I didn’t empty the ashes entirely as custom would have me do; I wasn’t done riding with him yet. I left the mountains and descended into the delta country, drawing closer to the Mississippi and the more complicated history of the Deep South. As I crossed into Tennessee and the brown roads of Memphis sweated in front of me, I could hear his voice desecrating a Joe Cocker album, playing thin and distorted from the tape deck of an ‘85 Ford LTD. The last time I was here with him, I was 10 years old, and he was writing short stories of escape from marital monotony that I would not discover for two decades. The bike pulled easily here, unstressed and confident, its suspension and brakes adequate for this pace of life. I glided under magnolias, walked on Beale, and opened my senses to the density of life around me. I adjusted the carburetors for sea level, spent a night with my sister, then rode to the town in Northern Mississippi that I believed represented the apex of my father’s creative career.

I hadn’t visited since the dissolution of my nuclear family, when I was prepubescent, untouched by the complications of love and raging desire, and quite unable to comprehend the energies that drive artists. I couldn’t connect to my father at all during this period of his life. He cursed loudly in socially inappropriate circumstances, smelled like smoke in otherwise sterile places, and could be counted upon to disrupt as a rule. I was a timid child, constantly embarrassed by his boisterousness. Now I explored his places of power such as I remembered them. Our house had been demolished long ago, but his office on the college campus looked almost identical. I found its door unlocked and let myself in. In this room the man wrestled with language and contended with his muses: disappointment and loss. Here was his pinnacle and the sure mark of his plummet.

I rode to a bookstore where he’d read his work. The store did not seem to have either aged or been renovated; entropy was busy elsewhere. When a college-aged employee asked if she could assist, I reluctantly began to describe what thin veneer of belief led me to the store in the first place. She ran to grab the store owner, who shook my hand with warmth and strength. He remembered my younger self, Dad’s books, the dates of his readings, and the power of the literary associates the town was home to during that time. He brought me coffee and a signed portrait of my father that hung in the corner of the store. He said my father took dozens of students dedicated to partying and drove them inward, made them seek new depths of expression, loosened the reins on their gentle expectations, and caused them to be dissatisfied by a life of less.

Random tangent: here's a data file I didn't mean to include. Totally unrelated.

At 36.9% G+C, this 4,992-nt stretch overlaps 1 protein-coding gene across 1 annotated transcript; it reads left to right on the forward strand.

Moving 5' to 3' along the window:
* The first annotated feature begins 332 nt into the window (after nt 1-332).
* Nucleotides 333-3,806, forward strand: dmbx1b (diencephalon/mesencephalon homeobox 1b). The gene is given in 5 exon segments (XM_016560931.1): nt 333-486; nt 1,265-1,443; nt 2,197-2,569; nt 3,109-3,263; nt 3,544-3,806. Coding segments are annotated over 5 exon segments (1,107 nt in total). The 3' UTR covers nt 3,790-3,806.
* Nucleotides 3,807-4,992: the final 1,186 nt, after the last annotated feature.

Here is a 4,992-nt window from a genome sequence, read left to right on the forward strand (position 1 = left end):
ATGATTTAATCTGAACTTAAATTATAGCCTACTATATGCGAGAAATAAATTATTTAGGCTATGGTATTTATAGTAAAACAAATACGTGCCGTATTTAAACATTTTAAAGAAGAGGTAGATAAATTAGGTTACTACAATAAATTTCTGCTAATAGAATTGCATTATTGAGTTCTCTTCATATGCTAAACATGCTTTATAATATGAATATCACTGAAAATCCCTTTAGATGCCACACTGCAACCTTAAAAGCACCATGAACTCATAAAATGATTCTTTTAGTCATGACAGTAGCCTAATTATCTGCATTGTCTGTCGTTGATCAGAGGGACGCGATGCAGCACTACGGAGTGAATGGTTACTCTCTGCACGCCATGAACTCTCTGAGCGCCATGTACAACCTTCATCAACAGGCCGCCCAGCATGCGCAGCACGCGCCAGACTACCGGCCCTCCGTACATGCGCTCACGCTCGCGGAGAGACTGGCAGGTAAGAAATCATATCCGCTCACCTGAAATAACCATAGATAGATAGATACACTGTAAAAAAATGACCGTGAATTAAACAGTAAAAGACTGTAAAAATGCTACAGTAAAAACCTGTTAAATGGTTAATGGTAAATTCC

The shop owner looked at me intensely and, in a tone and cadence I could not escape, told me that of all things, my father spoke of his love for me most often and with the greatest sincerity. A stranger across a table in a city I no longer knew had efficiently destroyed the emotional distance I’d placed between myself and my father. I had to leave. I rode out of town on back roads, running down the eastern spine of Mississippi, fleeing to the Gulf Coast. After a few hours a fuel line exploded, and the sharp odor of high-ethanol gas sliced through the languid, baking soup of Mississippi summer. I replaced the line and started riding, and the incident broke me out of my emotional stupor. All of my adult life, I drew lines between me and my father, unable to see our parallels. Here I was, streaking across our homeland on a motorcycle we both loved, wet with words and pretension, a furious desire to give name to every unknown motivation in my heart. Our similarities were undeniable.

In that moment, I felt closer to him than I'd often allowed myself to be during his life.